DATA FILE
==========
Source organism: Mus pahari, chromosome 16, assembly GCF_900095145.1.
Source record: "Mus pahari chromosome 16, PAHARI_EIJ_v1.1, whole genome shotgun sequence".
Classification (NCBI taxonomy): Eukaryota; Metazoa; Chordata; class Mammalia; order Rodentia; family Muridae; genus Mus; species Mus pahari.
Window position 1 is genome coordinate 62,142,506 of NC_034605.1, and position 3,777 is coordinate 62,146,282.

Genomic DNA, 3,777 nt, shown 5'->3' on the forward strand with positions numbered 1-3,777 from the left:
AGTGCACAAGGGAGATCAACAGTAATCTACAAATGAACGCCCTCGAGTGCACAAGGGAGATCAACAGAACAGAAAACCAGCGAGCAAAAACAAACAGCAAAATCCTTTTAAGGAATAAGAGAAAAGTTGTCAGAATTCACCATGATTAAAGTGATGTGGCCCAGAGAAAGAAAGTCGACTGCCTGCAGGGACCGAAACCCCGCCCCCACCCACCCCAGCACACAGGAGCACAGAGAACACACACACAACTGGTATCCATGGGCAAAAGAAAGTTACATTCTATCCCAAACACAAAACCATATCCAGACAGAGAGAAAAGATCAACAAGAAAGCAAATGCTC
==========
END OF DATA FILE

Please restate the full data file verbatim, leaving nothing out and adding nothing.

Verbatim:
Source organism: Mus pahari, chromosome 16, assembly GCF_900095145.1.
Source record: "Mus pahari chromosome 16, PAHARI_EIJ_v1.1, whole genome shotgun sequence".
Classification (NCBI taxonomy): Eukaryota; Metazoa; Chordata; class Mammalia; order Rodentia; family Muridae; genus Mus; species Mus pahari.
Window position 1 is genome coordinate 62,142,506 of NC_034605.1, and position 3,777 is coordinate 62,146,282.

Genomic DNA, 3,777 nt, shown 5'->3' on the forward strand with positions numbered 1-3,777 from the left:
AGTGCACAAGGGAGATCAACAGTAATCTACAAATGAACGCCCTCGAGTGCACAAGGGAGATCAACAGAACAGAAAACCAGCGAGCAAAAACAAACAGCAAAATCCTTTTAAGGAATAAGAGAAAAGTTGTCAGAATTCACCATGATTAAAGTGATGTGGCCCAGAGAAAGAAAGTCGACTGCCTGCAGGGACCGAAACCCCGCCCCCACCCACCCCAGCACACAGGAGCACAGAGAACACACACACAACTGGTATCCATGGGCAAAAGAAAGTTACATTCTATCCCAAACACAAAACCATATCCAGACAGAGAGAAAAGATCAACAAGAAAGCAAATGCTC